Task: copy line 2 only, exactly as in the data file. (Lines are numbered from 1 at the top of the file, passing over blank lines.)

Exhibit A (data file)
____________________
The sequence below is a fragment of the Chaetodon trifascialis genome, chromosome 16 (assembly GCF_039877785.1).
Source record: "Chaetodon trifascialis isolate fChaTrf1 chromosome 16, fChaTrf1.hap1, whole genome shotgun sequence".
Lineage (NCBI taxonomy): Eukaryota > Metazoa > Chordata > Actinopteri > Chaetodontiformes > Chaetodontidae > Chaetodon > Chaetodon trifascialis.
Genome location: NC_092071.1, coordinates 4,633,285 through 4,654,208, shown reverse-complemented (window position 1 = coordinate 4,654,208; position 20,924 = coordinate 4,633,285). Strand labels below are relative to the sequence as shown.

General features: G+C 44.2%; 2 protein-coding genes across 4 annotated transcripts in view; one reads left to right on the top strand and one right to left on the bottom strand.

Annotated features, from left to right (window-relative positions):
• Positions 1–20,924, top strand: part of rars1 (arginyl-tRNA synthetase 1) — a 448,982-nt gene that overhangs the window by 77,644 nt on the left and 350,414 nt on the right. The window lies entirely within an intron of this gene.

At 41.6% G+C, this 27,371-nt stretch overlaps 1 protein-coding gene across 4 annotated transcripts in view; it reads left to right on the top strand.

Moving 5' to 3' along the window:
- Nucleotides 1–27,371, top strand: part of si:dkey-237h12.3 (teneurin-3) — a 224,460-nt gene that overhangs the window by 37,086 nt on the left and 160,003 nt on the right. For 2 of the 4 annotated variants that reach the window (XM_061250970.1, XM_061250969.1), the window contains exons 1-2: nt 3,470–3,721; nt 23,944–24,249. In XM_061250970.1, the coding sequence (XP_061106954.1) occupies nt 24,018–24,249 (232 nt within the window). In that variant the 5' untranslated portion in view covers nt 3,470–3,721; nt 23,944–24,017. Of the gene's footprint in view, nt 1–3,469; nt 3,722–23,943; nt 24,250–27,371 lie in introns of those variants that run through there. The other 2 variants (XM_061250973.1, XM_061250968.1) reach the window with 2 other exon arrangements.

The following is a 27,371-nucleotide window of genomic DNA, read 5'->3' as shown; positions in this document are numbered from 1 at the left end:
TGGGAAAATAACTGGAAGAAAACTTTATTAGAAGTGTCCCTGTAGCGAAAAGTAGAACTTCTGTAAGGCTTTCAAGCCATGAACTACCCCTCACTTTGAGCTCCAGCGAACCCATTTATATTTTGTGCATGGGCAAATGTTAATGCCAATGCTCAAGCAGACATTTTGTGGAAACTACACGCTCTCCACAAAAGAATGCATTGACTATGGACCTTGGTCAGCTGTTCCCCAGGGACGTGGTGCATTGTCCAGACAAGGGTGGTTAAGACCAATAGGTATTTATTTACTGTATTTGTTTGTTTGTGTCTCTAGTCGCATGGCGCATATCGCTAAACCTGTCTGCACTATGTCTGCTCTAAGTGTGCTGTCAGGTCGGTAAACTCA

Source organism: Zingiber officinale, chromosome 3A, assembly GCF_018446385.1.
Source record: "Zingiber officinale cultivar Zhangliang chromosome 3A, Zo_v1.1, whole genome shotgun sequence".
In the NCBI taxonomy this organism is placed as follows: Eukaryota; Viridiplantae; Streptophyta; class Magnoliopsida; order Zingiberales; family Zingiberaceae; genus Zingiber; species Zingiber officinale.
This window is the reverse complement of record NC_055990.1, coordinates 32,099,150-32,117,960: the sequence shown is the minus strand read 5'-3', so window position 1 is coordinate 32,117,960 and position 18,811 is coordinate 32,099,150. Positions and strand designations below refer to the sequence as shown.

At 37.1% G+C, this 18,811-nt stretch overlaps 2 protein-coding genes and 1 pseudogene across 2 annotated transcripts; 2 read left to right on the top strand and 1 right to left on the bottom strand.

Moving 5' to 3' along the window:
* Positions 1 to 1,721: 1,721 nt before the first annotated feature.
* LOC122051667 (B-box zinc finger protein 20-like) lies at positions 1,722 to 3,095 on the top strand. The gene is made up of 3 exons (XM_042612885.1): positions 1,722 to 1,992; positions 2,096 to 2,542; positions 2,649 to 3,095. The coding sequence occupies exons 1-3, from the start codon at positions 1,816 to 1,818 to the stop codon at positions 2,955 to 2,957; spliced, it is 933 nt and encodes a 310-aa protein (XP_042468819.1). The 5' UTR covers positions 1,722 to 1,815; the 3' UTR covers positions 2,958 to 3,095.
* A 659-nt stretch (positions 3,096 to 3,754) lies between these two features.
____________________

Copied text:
Source record: "Chaetodon trifascialis isolate fChaTrf1 chromosome 16, fChaTrf1.hap1, whole genome shotgun sequence".